Apparently there have been at least four more Indian Wranglers, apart from Dr. S.R. U Savoor (Miscellany, January 7) going by all those getting the postman to call on me, literally and figuratively. There could well be more - and perhaps I’ll hear about them one day. But of the four only one appears to be from the South, K. Ananda Rau. But another has a Madras connection, Sir Raghunath Purushottam Paranjpye.

Paranjpye was the first Indian to be awarded the title ‘Senior Wrangler.’ That was in 1899. He returned to head the Mathematics Department of Fergusson College, Poona, and then served as its Principal from 1906-26. He then successively became Vice-Chancellor of Bombay and Lucknow Universities. He was knighted in 1942, and from 1944 to 1947, served as India’s High Commissioner in Australia. His daughter Shakuntala received the Padma Bhushan for her work in spreading the family planning gospel and his grand-daughter Sai received it for her work as a film director and scriptwriter. Sir Raghunath’s connection with Madras was his founding of the Indian Rationalist Association here in 1949. He remained its president for many years.

Reader R. Seshadri adds a note on the title of ‘Senior Wrangler’ which was first awarded in 1842 to the topper among those getting First Class Honours in undergraduate Mathematics at Cambridge. The title was announced in public until 1909; thereafter, no identities were officially revealed. But the Examiner would, while reading out the First Class Honours list at the Convocation, tip his headgear when announcing the topper’s name. So tipped was Jayant Narlikar in 1959. Is he the second Indian Senior Wrangler? To be called Senior Wrangler was synonymous with “academic supremacy,” mathematics being considered “the most challenging of all subjects,” it has been stated.

Reader Dr. N. Sreedharan - who deserves a place in this column in due course - writes to tell me his inspiration was another Wrangler (1926), Dr. Ganesh Mahajani, who was the Vice-Chancellor of the Udaipur University (1963-71). He also served as Vice-Chancellor of the Rajputana, Delhi and Pune Universities, his career as a Vice-Chancellor stretching from 1947 to 1975! Dr. Mahajani was a founder member of the Indian Academy of Sciences, Bangalore, and the National Institute of Sciences, Calcutta.

Dr. Jayant Narlikar, the latest Wrangler that I have heard of, through reader Girish Menon, is an internationally renowned astrophysicist known for his work on cosmology. Recipient of the Padma Vibhushan, he was the founder director of the Inter-University Centre for Astronomy and Astrophysics, Pune, which the UGC established in 1988.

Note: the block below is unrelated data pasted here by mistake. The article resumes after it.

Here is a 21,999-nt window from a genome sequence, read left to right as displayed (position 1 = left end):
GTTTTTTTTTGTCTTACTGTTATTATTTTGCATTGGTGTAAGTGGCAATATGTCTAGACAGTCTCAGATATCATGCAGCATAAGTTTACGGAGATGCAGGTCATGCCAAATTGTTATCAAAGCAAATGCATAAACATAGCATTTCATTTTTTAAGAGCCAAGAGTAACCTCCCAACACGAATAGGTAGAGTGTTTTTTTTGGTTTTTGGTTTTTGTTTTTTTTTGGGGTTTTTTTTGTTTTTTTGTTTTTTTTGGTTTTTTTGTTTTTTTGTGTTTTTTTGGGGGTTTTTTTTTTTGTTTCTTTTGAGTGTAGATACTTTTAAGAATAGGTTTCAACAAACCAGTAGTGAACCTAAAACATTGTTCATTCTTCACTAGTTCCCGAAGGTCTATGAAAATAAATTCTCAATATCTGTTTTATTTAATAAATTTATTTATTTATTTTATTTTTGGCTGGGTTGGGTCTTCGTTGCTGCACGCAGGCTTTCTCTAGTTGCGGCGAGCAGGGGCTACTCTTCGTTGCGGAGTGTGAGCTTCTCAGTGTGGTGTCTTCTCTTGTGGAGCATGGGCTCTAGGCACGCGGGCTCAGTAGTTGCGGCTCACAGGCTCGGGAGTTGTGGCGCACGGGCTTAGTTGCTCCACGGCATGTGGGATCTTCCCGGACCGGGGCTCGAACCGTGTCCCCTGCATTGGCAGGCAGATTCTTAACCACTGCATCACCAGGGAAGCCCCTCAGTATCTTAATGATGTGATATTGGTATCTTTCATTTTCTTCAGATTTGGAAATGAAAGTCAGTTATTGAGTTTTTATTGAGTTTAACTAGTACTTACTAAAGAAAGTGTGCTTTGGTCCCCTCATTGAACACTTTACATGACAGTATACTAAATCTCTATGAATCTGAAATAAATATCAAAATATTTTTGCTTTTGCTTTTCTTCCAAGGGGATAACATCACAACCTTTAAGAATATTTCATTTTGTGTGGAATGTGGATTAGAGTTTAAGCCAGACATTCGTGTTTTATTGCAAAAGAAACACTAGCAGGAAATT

And so to the other Madras Wrangler, who was on the First Class Honours list in 1916. Madras-born K. Ananda Rau, after Hindu High School and Presidency, went to Cambridge in 1914 where he was a contemporary and friend of Ramanujan. Returning to Madras in 1919, he was made Professor of Mathematics at his alma mater, when only 26. Later, he acted as Principal, but refused permanency in the appointment, preferring to concentrate on his students. And some of those students were to turn out to be some of India’s leading mathematicians, like T. Vijayaraghavan, S.S. Pillai, K. Chandrasekharan and S. Minakshisundaram. Ananda Rau retired in 1948 but continued to work on mathematics till his death in 1966.

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Cricket in another age

When the Indian edition of Wisden Almanac was recently launched in Madras, it was followed by a team of panellists discussing cricketing topics, I was told by an old-timer who attended. The presentation he was most struck by, perhaps naturally, was that of C.D. Gopinath, the oldest Test cricketer from South India. Gopi, he recounted to me, spoke of how different cricket was during his Test career from today’s game and what he related floored his young fellow-panellists and the greater part of the audience who reacted with expressions like “Oh, my God!” and “Is that really true?” What struck my informant was how little those in the game today and their fans of the same age groups know of the history of it.